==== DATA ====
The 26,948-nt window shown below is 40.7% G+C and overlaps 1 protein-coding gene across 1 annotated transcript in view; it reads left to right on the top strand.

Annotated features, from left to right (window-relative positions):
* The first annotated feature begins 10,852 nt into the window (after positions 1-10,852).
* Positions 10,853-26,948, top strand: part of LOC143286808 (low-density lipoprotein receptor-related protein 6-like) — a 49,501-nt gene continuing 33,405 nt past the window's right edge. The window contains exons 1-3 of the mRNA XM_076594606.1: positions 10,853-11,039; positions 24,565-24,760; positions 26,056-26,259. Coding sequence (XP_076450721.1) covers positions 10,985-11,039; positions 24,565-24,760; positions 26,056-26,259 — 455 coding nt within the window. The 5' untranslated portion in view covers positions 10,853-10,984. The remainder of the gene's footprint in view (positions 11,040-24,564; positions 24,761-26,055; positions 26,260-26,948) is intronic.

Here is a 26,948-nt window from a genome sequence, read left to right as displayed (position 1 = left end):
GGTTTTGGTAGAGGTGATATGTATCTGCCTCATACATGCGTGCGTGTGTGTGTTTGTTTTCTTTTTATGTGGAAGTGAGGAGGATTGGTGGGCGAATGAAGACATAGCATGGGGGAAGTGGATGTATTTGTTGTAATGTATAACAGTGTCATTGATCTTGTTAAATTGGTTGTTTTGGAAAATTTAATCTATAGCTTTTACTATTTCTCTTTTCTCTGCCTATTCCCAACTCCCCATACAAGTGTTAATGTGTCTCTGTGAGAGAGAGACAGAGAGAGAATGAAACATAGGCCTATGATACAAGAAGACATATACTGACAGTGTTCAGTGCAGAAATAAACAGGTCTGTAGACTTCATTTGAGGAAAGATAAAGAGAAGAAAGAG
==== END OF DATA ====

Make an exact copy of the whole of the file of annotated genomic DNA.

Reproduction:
The 26,948-nt window shown below is 40.7% G+C and overlaps 1 protein-coding gene across 1 annotated transcript in view; it reads left to right on the top strand.

Annotated features, from left to right (window-relative positions):
* The first annotated feature begins 10,852 nt into the window (after positions 1-10,852).
* Positions 10,853-26,948, top strand: part of LOC143286808 (low-density lipoprotein receptor-related protein 6-like) — a 49,501-nt gene continuing 33,405 nt past the window's right edge. The window contains exons 1-3 of the mRNA XM_076594606.1: positions 10,853-11,039; positions 24,565-24,760; positions 26,056-26,259. Coding sequence (XP_076450721.1) covers positions 10,985-11,039; positions 24,565-24,760; positions 26,056-26,259 — 455 coding nt within the window. The 5' untranslated portion in view covers positions 10,853-10,984. The remainder of the gene's footprint in view (positions 11,040-24,564; positions 24,761-26,055; positions 26,260-26,948) is intronic.

Here is a 26,948-nt window from a genome sequence, read left to right as displayed (position 1 = left end):
GGTTTTGGTAGAGGTGATATGTATCTGCCTCATACATGCGTGCGTGTGTGTGTTTGTTTTCTTTTTATGTGGAAGTGAGGAGGATTGGTGGGCGAATGAAGACATAGCATGGGGGAAGTGGATGTATTTGTTGTAATGTATAACAGTGTCATTGATCTTGTTAAATTGGTTGTTTTGGAAAATTTAATCTATAGCTTTTACTATTTCTCTTTTCTCTGCCTATTCCCAACTCCCCATACAAGTGTTAATGTGTCTCTGTGAGAGAGAGACAGAGAGAGAATGAAACATAGGCCTATGATACAAGAAGACATATACTGACAGTGTTCAGTGCAGAAATAAACAGGTCTGTAGACTTCATTTGAGGAAAGATAAAGAGAAGAAAGAG